Analyst Predicts Major Short Squeeze in 4 Biotech Stocks to Buy

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If any industry has done a head-spinning turnaround recently it was biotechnology. Last week saw the Nasdaq Biotech Index spike up almost 9%. While some was given back so far this week, it was still an impressive gain against the S&P, which was close to flat. Many on Wall Street feel that some of the more speculative institutional tech money may be rotating into the biotechs, and with good reason. Many of the large cap biotech leaders trade at multiples more associated with large cap pharmaceuticals.

An outstanding research report by the biotech team at Baird makes the case that short sellers need to leave and leave fast. The report noted:

We found that there was a good correlation between biotech stock performance and short interest this week indicating that at least some of the strength may have been driven by covering. As we noted last week, there are rumblings out of D.C. that an executive order is in the works. It is being billed as industry-friendly, with a draft discussed by the N.Y. Times earlier last week, leading to proactive efforts to lobby against it by the Democrats.

Much of the pressure on biotech stocks has been from short sellers, counting on a big government push to lower drug prices. With things still as cheap as they have been in over two years, some aggressive accounts should probably stick a toe in the water. We found four top biotech stocks rated Outperform at Baird that look solid.

Celgene

This is a top large cap pick with big upside potential. Celgene Corp. (NASDAQ: CELG) is a very profitable biopharmaceutical company that develops and markets therapies for the treatment of hematologic malignancies, solid tumors and inflammatory conditions. The company’s key growth driver and contributor to the top line is Revlimid for the treatment of multiple myeloma and myelodysplastic syndromes.

Blockbuster blood cancer drug Revlimid continues to dominate. Pomalyst sales also continue to be solid, and cancer drug Abraxane is growing at a respectable rate. So the company continues to have a strong lineup of top-selling drugs. Top Wall Street analysts feel that Celgene is best large-cap de-risked growth story, with possible 15% to 20% earnings growth over the next five years, two new growth drivers (new oral pills for UC and Crohn’s), and the large pipeline of more than 35 partnerships of early-stage next-generation cancer drugs.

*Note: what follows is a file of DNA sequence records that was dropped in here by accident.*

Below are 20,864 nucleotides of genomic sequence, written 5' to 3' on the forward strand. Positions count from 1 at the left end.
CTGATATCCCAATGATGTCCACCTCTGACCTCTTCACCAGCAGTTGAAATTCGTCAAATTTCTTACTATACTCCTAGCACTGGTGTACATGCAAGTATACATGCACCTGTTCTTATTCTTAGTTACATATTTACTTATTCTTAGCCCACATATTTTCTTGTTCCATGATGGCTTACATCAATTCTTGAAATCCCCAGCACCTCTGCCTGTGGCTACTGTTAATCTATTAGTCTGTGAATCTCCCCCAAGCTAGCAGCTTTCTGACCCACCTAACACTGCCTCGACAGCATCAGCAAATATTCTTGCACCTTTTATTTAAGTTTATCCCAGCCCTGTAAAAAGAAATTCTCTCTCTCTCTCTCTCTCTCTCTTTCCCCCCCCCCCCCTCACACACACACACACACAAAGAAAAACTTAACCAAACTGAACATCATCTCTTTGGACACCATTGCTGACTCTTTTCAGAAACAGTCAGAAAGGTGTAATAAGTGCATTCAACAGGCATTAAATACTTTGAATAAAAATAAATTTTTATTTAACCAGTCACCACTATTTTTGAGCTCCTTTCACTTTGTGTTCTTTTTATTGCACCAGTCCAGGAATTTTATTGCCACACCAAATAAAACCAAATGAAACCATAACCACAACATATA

Top analysts on Wall Street feel that there is considerable potential to drive long-term growth, even post-Revlimid. Some have revenue probability adjusted forecasts for partnered programs as high as $4.7 billion, and some believe much of the pipeline is being overlooked by Wall Street. There could be data points from 16 of the company’s partnered programs due over the next 12 months.

The Baird price target for the shares is $162, and the Wall Street consensus target is $142.04. The stock traded early Tuesday at $133.85.

Gilead Sciences

This company is trading at an astoundingly low forward multiple and offers big potential upside. Gilead Sciences Inc. (NASDAQ: GILD) discovers, develops and commercializes medicines in areas of unmet medical need in North America, South America, Europe and the Asia-Pacific.

Its products include Stribild, Complera/Eviplera, Atripla, Truvada, Viread, Emtriva, Tybost and Vitekta for the treatment of human immunodeficiency virus (HIV) infection in adults; and Harvoni, Sovaldi, Viread and Hepsera products for the treatment of liver disease.

The stock was hit on 2017 guidance, which was much lower than expected on diminishing hepatitis C revenue. However, the analyst is positive on the company’s HIV franchise going forward. It also cited new drug filings this year as potential catalysts.

The analyst comments on whether the company is a buyout candidate:

When will Google buy Gilead? OK, probably not Gilead but there certainly seems to be an effort underway in tech to move into healthcare. We met with former FDA commish Robert Califf last week, just one of the many recent big name hires by a tech company (in this case Alphabet’s healthcare subsidiary Verily). Although biotech may not be the next natural progression of tech into healthcare, it wouldn’t surprise us to see Silicon Valley start putting more than just their charity-dedicated capital to work in tackling disease.

Shareholders receive a 2.92% dividend. Baird has an $87 price objective for the shares, and the consensus target price is $77.66. The shares traded Tuesday at $71.65.